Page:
Dr. Deah Schwartz, clinician, educator, and author specializes in Expressive Arts Therapies, Eating Disorders, and Body Image. Deah is the author of Dr. Deah's Calmanac: Your Interactive Monthly Guide for Cultivating a Positive Body Image and co-author of the NAAFA award winning Off-Broadway Play, Leftovers, and its companion DVD/Workbook Set. An outspoken “New Yawker,” Dr. Deah believes that it is everyone’s responsibility to point out and eliminate size discrimination even when it means battling the mainstream media, and even more challenging...family members! To find out more about Dr. Deah’s work or to book a session visit her website at www.drdeah.com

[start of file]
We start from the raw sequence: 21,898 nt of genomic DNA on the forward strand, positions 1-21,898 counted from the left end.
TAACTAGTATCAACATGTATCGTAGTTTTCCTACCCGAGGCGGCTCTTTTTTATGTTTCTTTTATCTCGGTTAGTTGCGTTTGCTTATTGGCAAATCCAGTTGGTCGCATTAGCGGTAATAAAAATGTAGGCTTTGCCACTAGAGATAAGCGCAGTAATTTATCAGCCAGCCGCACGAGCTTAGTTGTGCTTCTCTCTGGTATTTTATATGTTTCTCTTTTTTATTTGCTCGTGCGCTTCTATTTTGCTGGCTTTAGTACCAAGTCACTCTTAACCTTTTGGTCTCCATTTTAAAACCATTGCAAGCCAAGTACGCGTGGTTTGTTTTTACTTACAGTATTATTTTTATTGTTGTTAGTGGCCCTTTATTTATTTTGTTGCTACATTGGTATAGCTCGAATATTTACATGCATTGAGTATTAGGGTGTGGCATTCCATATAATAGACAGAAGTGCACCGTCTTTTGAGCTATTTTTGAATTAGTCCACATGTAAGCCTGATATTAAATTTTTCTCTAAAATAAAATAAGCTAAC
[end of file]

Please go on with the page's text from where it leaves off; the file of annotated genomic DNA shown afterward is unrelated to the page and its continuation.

Categories: Body Acceptance, diets, Dr. Deah, Eating disorders | Tags: , , | 7 comments

Comments (7)

  1. I asked my father if I was pretty once.. he told me I had nice hair. that was 25 years ago. I have never forgotten that moment. I’m all for saying “you are the most beautiful girl in the world.” in a father’s eyes, that’s how it should be. period.

    • Hi Colleen there are so many aspects to this area of the relationship between dad and daughter, thanks so much for adding your piece of it!
      Dr. Deah

  2. I used to have a little ritual with my dad when I was very small. He worked nights, and my bedroom was near the door, so when I would hear his keys jingle in the lock around dawn, I would sit up in bed and wait for him to come into my room and say hello. Most of the time he had a butterscotch or mint candy in his pocket and would give it to me and we would chat about my day. Although I was three, I remember this clearly as I cherished those special times.